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Figure 2. Cover crop biomass nitrogen content (g kg−1) as a function of cover crop treatment. Means followed by the same letter are not significantly different from each other according to Bonferroni adjusted t-tests at p ≤ 0.05.
Figure 2. Cover crop biomass nitrogen content (g kg−1) as a function of cover crop treatment. Means followed by the same letter are not significantly different from each other according to Bonferroni adjusted t-tests at p ≤ 0.05.
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Figure 3. Mean aboveground cover crop nitrogen (kg ha−1) as a function of cover crop treatment. Means followed by the same letter are not significantly different from each other according to Bonferroni adjusted t-tests at p ≤ 0.05.
Figure 3. Mean aboveground cover crop nitrogen (kg ha−1) as a function of cover crop treatment. Means followed by the same letter are not significantly different from each other according to Bonferroni adjusted t-tests at p ≤ 0.05.
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Figure 4. Mean seedling population (plants m−1) as a function of barley seeding rate. Means followed by the same letter are not significantly different from each other according to Bonferroni adjusted t-tests at p ≤ 0.05.
Figure 4. Mean seedling population (plants m−1) as a function of barley seeding rate. Means followed by the same letter are not significantly different from each other according to Bonferroni adjusted t-tests at p ≤ 0.05.
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Figure 5. Mean winter survival (%) as a function of barley seeding rate. Means followed by the same letter are not significantly different from each other according to Bonferroni adjusted t-tests at p ≤ 0.05.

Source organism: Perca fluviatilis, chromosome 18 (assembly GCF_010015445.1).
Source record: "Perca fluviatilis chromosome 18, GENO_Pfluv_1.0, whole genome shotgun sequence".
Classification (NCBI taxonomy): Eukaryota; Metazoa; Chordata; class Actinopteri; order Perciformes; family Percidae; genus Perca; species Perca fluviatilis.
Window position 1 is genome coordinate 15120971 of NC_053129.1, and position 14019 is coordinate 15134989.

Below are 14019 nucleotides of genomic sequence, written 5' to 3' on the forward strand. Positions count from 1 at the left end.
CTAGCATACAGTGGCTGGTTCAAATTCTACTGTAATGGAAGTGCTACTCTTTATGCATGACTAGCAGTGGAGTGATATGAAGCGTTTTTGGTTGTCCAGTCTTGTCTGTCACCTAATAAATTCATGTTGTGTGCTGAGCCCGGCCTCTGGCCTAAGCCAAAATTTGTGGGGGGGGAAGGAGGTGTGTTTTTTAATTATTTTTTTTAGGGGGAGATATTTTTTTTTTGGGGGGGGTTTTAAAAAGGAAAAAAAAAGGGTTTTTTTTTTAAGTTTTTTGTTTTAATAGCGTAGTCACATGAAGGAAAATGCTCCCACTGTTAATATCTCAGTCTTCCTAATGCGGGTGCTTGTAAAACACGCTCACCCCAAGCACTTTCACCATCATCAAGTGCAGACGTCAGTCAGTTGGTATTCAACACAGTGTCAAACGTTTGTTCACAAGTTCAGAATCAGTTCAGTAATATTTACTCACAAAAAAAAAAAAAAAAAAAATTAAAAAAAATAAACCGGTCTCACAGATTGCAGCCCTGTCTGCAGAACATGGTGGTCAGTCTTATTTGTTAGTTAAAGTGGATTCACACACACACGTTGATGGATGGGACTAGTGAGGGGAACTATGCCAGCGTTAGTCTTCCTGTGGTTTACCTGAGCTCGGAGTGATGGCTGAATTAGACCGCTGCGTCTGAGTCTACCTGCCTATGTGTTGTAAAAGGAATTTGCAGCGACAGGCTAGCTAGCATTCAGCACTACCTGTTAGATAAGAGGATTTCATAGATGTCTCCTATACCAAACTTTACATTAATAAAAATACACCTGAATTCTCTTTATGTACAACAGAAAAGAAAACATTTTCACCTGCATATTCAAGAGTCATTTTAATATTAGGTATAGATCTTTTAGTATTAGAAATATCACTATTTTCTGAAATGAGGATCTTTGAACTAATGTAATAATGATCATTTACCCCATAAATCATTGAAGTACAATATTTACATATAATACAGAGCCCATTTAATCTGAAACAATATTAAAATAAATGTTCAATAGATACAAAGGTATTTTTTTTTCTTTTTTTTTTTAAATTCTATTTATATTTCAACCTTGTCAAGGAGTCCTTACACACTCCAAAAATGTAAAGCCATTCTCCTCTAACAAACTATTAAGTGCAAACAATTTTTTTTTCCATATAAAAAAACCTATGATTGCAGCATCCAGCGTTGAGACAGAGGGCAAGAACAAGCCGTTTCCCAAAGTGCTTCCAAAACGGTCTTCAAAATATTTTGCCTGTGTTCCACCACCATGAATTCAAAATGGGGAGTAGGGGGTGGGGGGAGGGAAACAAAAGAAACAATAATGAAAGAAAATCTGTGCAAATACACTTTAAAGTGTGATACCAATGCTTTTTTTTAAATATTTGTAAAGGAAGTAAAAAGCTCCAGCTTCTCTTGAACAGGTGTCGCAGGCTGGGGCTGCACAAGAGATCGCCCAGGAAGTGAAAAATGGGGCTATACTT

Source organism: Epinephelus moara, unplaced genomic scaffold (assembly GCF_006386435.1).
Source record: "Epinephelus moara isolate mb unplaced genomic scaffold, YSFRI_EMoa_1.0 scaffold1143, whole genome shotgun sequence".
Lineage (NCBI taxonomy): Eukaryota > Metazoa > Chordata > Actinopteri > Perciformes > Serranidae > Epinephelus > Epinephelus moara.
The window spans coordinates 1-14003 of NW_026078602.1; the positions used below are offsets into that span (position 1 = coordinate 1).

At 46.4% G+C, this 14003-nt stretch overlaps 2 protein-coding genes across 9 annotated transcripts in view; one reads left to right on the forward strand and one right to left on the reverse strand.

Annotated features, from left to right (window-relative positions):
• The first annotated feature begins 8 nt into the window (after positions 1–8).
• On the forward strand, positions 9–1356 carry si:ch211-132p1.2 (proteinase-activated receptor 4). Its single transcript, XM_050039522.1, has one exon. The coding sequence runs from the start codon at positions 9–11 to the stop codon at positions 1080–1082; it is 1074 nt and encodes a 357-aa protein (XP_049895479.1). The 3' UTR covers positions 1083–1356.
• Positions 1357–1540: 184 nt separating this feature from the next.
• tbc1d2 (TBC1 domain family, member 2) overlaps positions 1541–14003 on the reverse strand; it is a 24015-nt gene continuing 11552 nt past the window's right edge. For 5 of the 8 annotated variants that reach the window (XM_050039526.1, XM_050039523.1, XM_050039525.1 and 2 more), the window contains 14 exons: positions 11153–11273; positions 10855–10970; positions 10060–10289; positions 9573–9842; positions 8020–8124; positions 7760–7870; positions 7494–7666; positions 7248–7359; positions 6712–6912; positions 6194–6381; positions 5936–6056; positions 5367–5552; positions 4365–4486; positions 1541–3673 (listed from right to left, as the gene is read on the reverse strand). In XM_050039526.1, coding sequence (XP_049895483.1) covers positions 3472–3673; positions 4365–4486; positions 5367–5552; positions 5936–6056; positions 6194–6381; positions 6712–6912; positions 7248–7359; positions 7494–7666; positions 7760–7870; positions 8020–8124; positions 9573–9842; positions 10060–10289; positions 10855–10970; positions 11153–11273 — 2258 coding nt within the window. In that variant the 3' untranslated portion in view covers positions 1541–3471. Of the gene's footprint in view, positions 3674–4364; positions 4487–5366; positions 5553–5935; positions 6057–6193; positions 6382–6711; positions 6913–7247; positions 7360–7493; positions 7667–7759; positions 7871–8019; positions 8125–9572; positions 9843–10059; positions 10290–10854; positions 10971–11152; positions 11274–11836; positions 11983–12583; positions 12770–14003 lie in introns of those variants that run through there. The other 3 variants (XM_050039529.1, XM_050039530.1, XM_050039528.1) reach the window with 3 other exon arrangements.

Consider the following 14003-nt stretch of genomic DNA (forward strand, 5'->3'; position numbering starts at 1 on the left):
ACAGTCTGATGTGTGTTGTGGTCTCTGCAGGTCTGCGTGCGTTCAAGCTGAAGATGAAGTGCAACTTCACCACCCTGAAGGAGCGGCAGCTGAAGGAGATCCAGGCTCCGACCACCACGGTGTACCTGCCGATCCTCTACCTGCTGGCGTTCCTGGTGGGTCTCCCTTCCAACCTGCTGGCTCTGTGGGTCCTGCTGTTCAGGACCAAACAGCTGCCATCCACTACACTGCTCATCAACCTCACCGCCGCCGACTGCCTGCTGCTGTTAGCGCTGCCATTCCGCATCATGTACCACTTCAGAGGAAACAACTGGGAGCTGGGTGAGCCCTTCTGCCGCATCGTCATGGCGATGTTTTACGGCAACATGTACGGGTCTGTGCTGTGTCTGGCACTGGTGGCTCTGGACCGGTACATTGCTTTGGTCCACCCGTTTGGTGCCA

Figure 5. Mean winter survival (%) as a function of barley seeding rate. Means followed by the same letter are not significantly different from each other according to Bonferroni adjusted t-tests at p ≤ 0.05.
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Table 1. Weather Data for the experimental site in 2015 and 2016.
Table 1. Weather Data for the experimental site in 2015 and 2016.
YearMonthAvg Temp (°C)Departure from Avg. *Max Temp (°C)Departure from Avg.Min Temp (°C)Departure from Avg.Total Precipitation (cm)Departure from Avg.
2015July21.1−1.332.74.011.3−4.88.4−2.1
August21.1−0.332.54.611.3−3.76.4−3.9
September18.30.933.08.84.9−5.716.34.9
October9.2−1.423.36.3−7.4−11.85.6−7.4
November6.21.723.112.7−8.9−7.55.1−3
December4.04.816.412.2−5.50.411.91.3
2016January−2.71.611.09.7−15.5−5.53.8−3.7
February−1.91.314.912.0−26.1−16.810.42.4
March4.73.225.518.0−8−3.58.40.1
April7.4−0.826.211.2−11−12.55.3−4.5
May14.2−0.232.611.6−1.7−9.56.6−2.7
June19.1−0.230.95.55.3−7.73.6−8.7
July22.3−0.134.45.79.9−6.14.3−6.2
August22.20.833.65.78.9−6.14.6−5.6
September17.70.330.66.42.7−89.3−2
October10.3−0.423.86.9−4−8.45.4−7.6
November4.2−0.319.08.6−6.5−5.18.20.1
December−1.6−0.711.47.2−19.2−13.37.7−2.9
2017January−1.33.013.612.2−18.7−8.77.0−0.5